Pipeline fights move from Dakota prairie to Louisiana bayous

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By Liz Hampton | HENDERSON, Louisiana

HENDERSON, Louisiana When Hope Rosinski’s father
gave her a six-acre plot in Louisiana more than a decade ago,
she was surprised to find oil and gas pipelines crisscrossing
the property.

Pipeline companies later secured her permission for two more
lines, one of which has since caused flooding and consistently
leaves her land saturated.

Now she’s had enough. Rosinski is fighting the latest
request for a right-of-way, this time from Energy Transfer
Partners – the company behind the controversial Dakota
Access Pipeline. She said ETP declined to make contract changes
she wanted or to properly compensate her for lost property
value.

Opposition to the company’s planned extension of the Bayou
Bridge pipeline has made Louisiana bayous the latest
battleground in a nationwide war against new pipeline
construction.

The pushback here is one example of the increasingly broad
and diverse base of opposition nationally, which now extends
beyond traditional environmental activists. In Louisiana,
opponents include flood protection advocates, commercial
fishermen and property owners such as Rosinski.

Their fight follows high-profile protests in North Dakota
that were led by Native Americans and joined by military
veterans, who together succeeded in convincing the Obama
administration to delay construction.

Although the new administration of President Donald Trump
has since cleared that project’s completion, pipeline companies
are nonetheless taking the rising political opposition
seriously. Alan Armstrong, chief executive at pipeline firm
Williams Companies, told a conference in Pittsburgh that
Trump’s action would not hamper the protest movement.

“It may even enhance it,” he said the day after Trump
cleared the Dakota pipeline in January.

Pipeline supporters argue that more infrastructure is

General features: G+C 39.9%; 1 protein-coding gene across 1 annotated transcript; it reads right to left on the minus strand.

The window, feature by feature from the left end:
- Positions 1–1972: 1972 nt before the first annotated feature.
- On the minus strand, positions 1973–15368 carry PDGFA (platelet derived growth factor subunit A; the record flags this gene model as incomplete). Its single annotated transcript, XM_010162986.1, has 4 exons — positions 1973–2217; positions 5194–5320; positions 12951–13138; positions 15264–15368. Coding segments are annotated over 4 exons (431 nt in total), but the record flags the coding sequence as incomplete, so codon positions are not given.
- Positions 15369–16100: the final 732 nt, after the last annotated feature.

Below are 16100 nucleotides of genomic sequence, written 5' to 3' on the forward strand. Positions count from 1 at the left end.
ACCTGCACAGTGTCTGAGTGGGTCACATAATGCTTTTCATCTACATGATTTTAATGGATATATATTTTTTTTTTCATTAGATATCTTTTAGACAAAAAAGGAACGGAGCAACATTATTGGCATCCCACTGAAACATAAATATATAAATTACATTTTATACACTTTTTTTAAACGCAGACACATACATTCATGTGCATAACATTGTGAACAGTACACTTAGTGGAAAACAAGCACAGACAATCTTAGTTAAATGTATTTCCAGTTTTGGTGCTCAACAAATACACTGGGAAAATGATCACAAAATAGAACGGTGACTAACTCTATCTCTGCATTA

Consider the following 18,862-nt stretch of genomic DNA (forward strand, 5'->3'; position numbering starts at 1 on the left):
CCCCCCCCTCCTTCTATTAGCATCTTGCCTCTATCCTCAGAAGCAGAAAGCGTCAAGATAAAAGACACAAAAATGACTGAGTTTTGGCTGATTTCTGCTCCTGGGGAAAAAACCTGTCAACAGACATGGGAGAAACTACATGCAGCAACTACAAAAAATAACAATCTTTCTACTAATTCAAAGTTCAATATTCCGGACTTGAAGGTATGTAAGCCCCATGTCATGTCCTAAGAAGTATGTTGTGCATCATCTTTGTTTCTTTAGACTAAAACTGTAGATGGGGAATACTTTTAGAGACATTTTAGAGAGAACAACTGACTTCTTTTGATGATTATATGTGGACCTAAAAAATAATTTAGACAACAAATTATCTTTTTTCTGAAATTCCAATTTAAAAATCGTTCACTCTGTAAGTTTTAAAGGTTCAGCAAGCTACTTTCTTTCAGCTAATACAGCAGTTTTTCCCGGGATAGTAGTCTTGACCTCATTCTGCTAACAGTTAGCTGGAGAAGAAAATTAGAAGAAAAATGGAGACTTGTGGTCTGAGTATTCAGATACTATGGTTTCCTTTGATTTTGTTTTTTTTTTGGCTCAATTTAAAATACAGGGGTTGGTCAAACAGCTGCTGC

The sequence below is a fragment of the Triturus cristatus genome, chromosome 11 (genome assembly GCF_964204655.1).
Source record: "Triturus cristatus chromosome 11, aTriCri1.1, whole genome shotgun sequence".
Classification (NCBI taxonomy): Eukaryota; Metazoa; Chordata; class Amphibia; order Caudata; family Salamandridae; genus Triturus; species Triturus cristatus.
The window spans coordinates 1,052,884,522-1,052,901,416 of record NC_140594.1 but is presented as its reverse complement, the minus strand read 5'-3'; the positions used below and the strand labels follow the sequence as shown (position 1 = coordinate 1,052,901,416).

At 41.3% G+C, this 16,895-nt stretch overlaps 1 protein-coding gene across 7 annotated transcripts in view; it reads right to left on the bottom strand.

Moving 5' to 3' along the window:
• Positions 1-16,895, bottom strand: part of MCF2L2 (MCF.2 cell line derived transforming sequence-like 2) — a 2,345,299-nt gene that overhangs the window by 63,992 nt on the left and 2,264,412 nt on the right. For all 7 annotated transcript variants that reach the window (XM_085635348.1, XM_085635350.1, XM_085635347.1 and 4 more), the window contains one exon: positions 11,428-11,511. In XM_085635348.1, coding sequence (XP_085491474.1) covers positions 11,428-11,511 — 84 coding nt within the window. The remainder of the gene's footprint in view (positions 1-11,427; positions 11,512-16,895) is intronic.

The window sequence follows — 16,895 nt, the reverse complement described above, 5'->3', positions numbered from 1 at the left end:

essential for the oil and gas industry to provide affordable
energy and reduce dependence on foreign imports and dirtier
energy sources such as coal.

Opponents counter that pipeline companies can’t be trusted
to prevent leaks. Technology designed to detect spills only
accomplished that goal in 20 percent of known pipeline leaks
between 2010 and 2016, according to a Reuters analysis of data
from the U.S. Pipeline and Hazardous Materials Safety
Administration.

Energy Transfer and its affiliates had among the most spills
of any pipeline company, with nearly 260 leaks from lines
carrying hazardous liquids since 2010, according to the Reuters
analysis. An ETP spokesperson said most of those spills were
small and occurred on company property.

The company said in a statement that it seeks to work with
landowners and communities to “build the pipeline in the safest,
most environmentally friendly manner possible.”

ETP’s relations with Rosinski, however, have apparently
broken down. She told Reuters that the firm has threatened to
take her to court for the right of way, citing legal rights of
pipeline companies to build infrastructure for broader public
benefit.

Rosinski wants to resist, but knows a court battle could be
costly and lengthy.

“I’m a single mom,” she said. “I don’t have the finances.”

ETP declined to comment specifically on Rosinski’s case but
said it typically gets voluntary agreements on easements from
owners in about 9 out of 10 cases, without legal action.

NOT IN MY BACKYARD

Some pipeline protesters are driven by opposition to any
expansion of fossil fuel development, but many have more local
and specific concerns.

Many protests so far – including the encampment in North
Dakota, led by the Standing Rock Sioux tribe – have focused
largely on fear of water contamination.

Similar objections have cropped up in West Texas from
protesters of Energy Transfer’s Trans-Pecos gas line, and in
Arkansas and Tennessee over the Diamond Pipeline operated by